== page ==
Obama's dilemma over carts and horses
If the president is turning his mind with relief from the torrid debate about healthcare to loftier discussions of foreign policy, he may not stay relieved for long.
He has to look a horse in the mouth, and one thing is for certain: this beast is not a gift.
In a deliberately stark contrast to his predecessor's disdain, he is taking a full part, a leading part, in the United Nations deliberations in New York this week.
Iran, climate change, the Middle East peace process, none of these are easy, and all present Mr Obama with domestic problems as well as international opportunities.
But Afghanistan is the most immediate and perhaps the trickiest. The BBC broke the story of the McChrystal report a few weeks ago, but now the Washington Post has apparently seen the full document.
It presents the president with a difficult choice. On yesterday's round of TV interviews, Mr Obama made it clear that the reason for being in Afghanistan was to deny potential terrorists a base to carry out another terrible attack like that on the Twin Towers and the Pentagon.
It was about protecting America, and - by implication - not about building a democratic, functioning nation, and even less about managing an open-ended occupation.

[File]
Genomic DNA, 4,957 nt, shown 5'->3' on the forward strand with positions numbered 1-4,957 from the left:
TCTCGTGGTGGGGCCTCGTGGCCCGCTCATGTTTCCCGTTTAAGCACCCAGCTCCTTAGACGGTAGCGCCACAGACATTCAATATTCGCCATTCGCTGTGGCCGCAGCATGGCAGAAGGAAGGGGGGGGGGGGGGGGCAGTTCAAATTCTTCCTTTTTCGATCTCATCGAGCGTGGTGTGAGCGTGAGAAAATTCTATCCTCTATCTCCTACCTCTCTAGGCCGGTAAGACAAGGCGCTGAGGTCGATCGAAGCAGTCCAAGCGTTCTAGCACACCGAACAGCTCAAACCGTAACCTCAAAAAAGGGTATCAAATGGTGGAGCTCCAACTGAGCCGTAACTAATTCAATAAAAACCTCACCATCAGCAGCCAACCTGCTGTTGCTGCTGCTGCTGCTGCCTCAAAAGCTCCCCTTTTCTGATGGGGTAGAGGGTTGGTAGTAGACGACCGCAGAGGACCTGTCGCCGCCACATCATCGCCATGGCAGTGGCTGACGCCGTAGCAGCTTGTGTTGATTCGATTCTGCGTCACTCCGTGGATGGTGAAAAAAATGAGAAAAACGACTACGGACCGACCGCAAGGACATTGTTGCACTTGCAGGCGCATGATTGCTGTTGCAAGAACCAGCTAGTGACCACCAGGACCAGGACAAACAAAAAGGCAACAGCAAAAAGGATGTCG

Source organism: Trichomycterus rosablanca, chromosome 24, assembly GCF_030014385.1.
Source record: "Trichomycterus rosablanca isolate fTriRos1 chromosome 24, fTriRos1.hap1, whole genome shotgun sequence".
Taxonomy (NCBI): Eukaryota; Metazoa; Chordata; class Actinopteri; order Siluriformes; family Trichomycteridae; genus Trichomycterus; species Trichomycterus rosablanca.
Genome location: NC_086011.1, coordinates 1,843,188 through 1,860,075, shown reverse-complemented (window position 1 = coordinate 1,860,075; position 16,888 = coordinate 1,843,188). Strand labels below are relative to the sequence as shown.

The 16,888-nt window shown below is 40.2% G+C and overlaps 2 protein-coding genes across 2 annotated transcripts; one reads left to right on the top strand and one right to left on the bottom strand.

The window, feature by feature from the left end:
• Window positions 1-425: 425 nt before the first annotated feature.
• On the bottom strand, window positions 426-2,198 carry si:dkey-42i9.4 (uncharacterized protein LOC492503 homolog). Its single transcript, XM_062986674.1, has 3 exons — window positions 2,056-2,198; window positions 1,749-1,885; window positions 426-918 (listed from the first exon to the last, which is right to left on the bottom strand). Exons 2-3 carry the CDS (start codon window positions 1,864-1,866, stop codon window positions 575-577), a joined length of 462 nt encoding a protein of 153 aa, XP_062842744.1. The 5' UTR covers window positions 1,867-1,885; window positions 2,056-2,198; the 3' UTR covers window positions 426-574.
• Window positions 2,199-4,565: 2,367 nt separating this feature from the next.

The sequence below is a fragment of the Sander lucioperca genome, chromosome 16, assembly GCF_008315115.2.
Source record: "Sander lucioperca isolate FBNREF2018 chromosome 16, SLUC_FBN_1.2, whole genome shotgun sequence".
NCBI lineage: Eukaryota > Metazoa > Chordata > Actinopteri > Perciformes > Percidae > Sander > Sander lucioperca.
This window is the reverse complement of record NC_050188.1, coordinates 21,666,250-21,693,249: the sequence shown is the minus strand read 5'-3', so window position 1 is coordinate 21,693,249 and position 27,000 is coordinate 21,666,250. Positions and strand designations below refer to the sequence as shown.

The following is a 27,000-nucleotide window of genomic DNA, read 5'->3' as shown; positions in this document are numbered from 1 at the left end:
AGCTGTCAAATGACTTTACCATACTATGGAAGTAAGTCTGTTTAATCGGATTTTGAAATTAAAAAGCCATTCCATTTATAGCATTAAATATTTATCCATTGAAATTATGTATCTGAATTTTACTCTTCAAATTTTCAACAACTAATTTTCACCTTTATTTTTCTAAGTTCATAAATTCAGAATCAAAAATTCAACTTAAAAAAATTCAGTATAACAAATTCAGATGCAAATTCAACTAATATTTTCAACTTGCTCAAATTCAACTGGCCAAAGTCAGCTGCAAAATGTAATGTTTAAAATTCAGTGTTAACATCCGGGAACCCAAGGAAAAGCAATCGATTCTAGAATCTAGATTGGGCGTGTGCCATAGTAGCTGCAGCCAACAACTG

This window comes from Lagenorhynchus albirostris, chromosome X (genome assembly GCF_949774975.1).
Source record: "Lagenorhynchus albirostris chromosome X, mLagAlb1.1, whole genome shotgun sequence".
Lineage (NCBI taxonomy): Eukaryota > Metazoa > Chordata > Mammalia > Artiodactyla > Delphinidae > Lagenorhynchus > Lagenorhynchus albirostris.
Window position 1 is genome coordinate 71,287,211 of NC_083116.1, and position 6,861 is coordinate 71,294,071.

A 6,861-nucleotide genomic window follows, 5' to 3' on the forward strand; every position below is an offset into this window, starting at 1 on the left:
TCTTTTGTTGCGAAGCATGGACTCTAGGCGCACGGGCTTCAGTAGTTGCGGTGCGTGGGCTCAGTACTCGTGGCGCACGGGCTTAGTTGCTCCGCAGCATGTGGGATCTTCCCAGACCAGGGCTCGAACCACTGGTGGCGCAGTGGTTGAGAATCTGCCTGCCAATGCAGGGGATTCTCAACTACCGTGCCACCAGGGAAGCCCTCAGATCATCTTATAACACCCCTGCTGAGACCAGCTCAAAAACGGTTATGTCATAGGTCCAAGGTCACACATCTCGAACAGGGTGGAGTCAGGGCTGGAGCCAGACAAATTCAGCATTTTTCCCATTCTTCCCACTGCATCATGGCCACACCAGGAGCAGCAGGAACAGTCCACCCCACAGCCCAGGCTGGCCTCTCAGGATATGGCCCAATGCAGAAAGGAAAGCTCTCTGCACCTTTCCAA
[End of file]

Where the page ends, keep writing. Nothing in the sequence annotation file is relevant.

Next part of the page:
But here is the president's dilemma. The McChrystal report, boiled down, says that the US can only achieve its aims by building up the Afghan people's trust in a functioning government, with a police and military that can do the job.
Until that is done, there have to be more allied forces in more areas of the country visibly protecting the people from a Taliban that is growing in authority, and runs a shadow administration. It is not simply about killing the enemy.
Now that sounds a lot like nation-building. The president has talked about not putting the cart before the horse, by which he means not talking about more troops or other resources before the strategy is in place.
He may have decided he admires Gen McChrystal's thoroughbred and that it is worth hitching a buggy on the back.
If so, he will find it tough to sell the general's policy to a party and public reluctant to see more men and women sent to bolster an Afghan government accused of election fraud.
It is my hunch that he has strategically adopted his current cautious, sceptical tone in order to better sell the policy further down the road.
But it is only a hunch and it could be wrong.
The president could decide that Gen McChrystal's nag does not deserve a cart and put it out to pasture.
But then he would be faced with accusations of cutting and running and undermining the very man he appointed to come up with a fresh perspective.
Perhaps presidents should be extra cautious about generals with a Mc in their name, and a public spat with such a respected figure would be immensely harmful.
Maybe healthcare is easier after all.